A federal agency's compliance with NEPA is reviewed under the Administrative Procedure Act (" APA" ). 5 U.S.C. § 706. Under the APA, a final agency action may be set aside if, after reviewing the administrative record, the court determines that the agency's action was " arbitrary, capricious, an abuse of discretion, or otherwise not in accordance with law." Natural Res. Def. Council v. Nat'l Marine Fisheries Serv., 421 F.3d 872, 877 (9th Cir. 2005) (quoting 5 U.S.C. § 706(2)(A)). A decision is not arbitrary or capricious if the federal agency articulated a rational connection between the facts found and the choice made. Nat'l Wildlife Fed'n v. U.S. Army Corps of Eng'rs, 384 F.3d 1163, 1170 (9th Cir. 2004); Marsh v. Or. Natural Res. Council, 490 U.S. 360, 378, 109 S.Ct. 1851, 104 L.Ed.2d 377 (1989) (courts examine " whether the decision was based on a consideration of the relevant factors and whether there has been a clear error of judgment" ).

Review under this standard is narrow, and the court may not substitute its judgment for that of the agency. Morongo Band of Mission Indians v. Fed. Aviation Admin., 161 F.3d 569, 573 (9th Cir. 1988). Nevertheless, while this standard is deferential, the court must " engage in a substantial inquiry, . . . a thorough, probing, in-depth review." Native Ecosys. Council v. U.S. Forest Serv., 418 F.3d 953, 960 (9th Cir. 2005) (citation and internal quotations omitted).


Plaintiffs assert that the Forest Service's authorization of the Goose Project violated NEPA's procedural requirements by failing to disclose consequences of the Project and by failing to prepare an EIS for the Project. Initially, plaintiffs argued that the Forest Service violated NEPA in four ways; however, as both parties now concede that a recent ruling from the Ninth Circuit Court of Appeals foreclosed two of those arguments, this Court will not address them here. See Pls.' Reply Mem. in Supp. of Mot. Summ. J. 15, Def.'s Mem. in Supp. of Mot. Summ. 26; Earth Island Inst. v. U.S. Forest Serv., 697 F.3d, 1010, 1020 (9th Cir. 2012)(holding that an agency does not have an obligation to respond directly to opposing scientific viewpoints in the body of an EA).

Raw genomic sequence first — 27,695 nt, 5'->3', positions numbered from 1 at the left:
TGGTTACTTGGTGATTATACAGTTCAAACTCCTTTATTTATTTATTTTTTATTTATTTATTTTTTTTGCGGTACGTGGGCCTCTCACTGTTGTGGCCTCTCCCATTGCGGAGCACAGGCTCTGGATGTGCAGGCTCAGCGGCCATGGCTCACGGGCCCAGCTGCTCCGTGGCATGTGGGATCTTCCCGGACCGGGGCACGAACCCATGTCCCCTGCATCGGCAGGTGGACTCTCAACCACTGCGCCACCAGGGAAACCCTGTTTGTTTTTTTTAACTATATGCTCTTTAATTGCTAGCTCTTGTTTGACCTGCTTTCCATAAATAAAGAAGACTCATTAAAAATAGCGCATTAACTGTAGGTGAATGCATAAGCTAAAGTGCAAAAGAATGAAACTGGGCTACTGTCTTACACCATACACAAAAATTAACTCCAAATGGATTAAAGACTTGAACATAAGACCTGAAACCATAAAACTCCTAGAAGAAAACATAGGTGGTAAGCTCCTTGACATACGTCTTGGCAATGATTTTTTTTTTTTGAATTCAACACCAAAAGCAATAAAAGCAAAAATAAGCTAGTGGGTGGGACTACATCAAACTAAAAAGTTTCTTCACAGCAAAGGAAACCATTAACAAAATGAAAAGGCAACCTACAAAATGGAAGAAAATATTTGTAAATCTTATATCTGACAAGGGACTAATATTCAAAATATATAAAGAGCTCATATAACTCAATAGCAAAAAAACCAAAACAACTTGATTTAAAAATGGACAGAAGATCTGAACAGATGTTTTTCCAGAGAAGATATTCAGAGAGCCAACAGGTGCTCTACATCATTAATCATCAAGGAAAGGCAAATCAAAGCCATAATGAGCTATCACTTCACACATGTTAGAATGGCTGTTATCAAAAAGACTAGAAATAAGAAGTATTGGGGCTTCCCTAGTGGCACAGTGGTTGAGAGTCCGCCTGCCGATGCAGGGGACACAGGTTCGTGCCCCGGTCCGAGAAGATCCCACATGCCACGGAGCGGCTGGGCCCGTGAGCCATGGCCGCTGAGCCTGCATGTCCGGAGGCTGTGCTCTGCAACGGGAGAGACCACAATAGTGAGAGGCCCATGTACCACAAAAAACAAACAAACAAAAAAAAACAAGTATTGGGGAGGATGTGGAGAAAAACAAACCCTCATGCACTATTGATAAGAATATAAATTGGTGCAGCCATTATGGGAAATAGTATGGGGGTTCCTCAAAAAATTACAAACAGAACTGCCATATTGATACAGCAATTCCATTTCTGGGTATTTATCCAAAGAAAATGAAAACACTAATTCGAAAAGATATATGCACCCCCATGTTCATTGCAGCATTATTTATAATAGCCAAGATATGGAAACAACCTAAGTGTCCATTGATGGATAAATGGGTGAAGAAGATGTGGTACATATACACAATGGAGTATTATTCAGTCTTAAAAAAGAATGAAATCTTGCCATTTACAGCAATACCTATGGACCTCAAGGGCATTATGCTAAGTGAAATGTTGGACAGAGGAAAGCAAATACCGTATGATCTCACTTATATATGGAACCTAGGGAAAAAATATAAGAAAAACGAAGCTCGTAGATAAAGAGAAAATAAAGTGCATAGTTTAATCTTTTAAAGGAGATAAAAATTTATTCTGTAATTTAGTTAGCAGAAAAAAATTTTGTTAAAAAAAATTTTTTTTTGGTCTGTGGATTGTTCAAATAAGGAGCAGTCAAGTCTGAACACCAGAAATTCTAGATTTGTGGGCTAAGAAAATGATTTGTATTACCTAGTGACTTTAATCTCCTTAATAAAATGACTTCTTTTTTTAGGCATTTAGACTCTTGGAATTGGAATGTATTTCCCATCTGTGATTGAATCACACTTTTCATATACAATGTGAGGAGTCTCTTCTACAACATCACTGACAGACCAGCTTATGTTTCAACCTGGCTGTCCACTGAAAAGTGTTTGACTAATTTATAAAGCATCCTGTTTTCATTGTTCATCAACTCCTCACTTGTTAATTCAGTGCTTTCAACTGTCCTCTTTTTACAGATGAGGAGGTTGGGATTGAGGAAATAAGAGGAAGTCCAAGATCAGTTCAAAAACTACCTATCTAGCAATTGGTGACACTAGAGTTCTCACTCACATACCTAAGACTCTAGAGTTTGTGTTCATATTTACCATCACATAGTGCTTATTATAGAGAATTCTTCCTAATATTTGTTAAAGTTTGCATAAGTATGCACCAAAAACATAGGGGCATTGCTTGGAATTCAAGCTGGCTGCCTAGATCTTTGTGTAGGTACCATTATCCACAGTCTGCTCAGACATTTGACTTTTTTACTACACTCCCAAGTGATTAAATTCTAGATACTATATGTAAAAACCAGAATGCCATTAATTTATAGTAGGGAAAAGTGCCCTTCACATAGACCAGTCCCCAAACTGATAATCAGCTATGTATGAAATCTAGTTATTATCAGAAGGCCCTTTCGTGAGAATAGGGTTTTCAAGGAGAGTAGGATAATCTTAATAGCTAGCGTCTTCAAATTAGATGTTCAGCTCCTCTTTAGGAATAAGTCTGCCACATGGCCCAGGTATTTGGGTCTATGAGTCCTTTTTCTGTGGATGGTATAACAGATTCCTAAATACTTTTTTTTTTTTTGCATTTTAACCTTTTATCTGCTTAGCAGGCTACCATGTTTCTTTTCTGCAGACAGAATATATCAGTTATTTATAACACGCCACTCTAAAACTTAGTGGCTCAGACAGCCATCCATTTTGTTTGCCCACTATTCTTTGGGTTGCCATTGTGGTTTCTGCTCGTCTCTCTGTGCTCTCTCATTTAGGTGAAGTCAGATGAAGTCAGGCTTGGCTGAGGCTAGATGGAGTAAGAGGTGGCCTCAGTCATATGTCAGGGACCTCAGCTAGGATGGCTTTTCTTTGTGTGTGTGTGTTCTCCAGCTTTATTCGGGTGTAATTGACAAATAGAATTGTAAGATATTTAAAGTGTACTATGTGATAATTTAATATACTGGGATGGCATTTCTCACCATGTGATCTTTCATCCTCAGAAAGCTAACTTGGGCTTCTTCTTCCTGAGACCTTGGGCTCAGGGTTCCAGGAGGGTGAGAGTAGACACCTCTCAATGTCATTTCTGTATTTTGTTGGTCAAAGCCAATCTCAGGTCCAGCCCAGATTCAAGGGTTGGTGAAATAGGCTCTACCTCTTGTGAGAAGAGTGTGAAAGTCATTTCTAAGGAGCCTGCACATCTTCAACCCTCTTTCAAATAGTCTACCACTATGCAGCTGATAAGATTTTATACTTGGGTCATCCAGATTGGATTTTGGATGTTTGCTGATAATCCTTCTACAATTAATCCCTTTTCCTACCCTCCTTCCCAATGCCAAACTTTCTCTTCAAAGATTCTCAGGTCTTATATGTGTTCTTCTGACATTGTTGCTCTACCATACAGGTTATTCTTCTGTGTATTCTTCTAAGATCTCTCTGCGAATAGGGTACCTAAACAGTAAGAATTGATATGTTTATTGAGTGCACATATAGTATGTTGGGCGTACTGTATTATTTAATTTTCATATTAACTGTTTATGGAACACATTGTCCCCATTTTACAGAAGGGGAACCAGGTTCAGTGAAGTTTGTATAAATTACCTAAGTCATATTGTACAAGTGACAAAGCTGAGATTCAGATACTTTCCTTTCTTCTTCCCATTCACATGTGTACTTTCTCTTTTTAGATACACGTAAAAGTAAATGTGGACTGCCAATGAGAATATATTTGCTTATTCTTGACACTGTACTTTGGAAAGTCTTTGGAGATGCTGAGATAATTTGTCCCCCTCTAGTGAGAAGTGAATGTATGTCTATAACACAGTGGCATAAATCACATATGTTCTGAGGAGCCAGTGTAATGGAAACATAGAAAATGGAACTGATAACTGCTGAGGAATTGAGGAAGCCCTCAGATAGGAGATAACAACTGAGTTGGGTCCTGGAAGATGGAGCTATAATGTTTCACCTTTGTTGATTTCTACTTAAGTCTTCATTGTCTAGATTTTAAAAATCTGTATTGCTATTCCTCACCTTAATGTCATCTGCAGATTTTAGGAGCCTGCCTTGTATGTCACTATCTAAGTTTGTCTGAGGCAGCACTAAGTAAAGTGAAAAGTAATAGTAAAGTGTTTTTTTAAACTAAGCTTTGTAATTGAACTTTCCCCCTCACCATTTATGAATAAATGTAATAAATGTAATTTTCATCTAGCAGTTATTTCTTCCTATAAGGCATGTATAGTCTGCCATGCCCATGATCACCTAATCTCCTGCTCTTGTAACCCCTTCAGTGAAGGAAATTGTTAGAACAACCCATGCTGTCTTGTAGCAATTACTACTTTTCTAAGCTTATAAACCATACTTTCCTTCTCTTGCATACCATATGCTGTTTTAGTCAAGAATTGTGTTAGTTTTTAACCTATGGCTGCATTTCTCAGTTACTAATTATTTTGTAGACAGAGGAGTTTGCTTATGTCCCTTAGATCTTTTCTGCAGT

NEPA is " a procedural statute that does not mandate particular results, but simply provides the necessary process to ensure that federal agencies take a hard look at the environmental consequences of their actions." Sierra Club v. Bosworth (" Sierra Club I" ), 510 F.3d 1016, 1018 (9th Cir. 2007) (citation and internal quotations omitted). To accomplish the " hard look" requirement, NEPA requires all agencies to prepare an environmental impact statement (" EIS" ) for any " major Federal actions significantly affecting the quality of the human environment." 42 U.S.C. § 4332(2)(C).

The agency first prepares an EA to determine whether an action will be significant; if the agency concludes there is no

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significant effect associated with the proposed action, it may issue a FONSI, " accompanied by a convincing statement of reasons to explain why a project's impacts are insignificant" in lieu of preparing an EIS. Sierra Club I, 510 F.3d at 1018 (citation and internal quotations omitted); 40 C.F.R. § 1508.9. Thus, an EA " need not be extensive." Grand Canyon Trust v. U.S. Bureau of Reclamation, 623 F.Supp.2d 1015, 1026 (D. Ariz. 2009).

I. First NEPA Claim: Failure to Disclose Environmental Information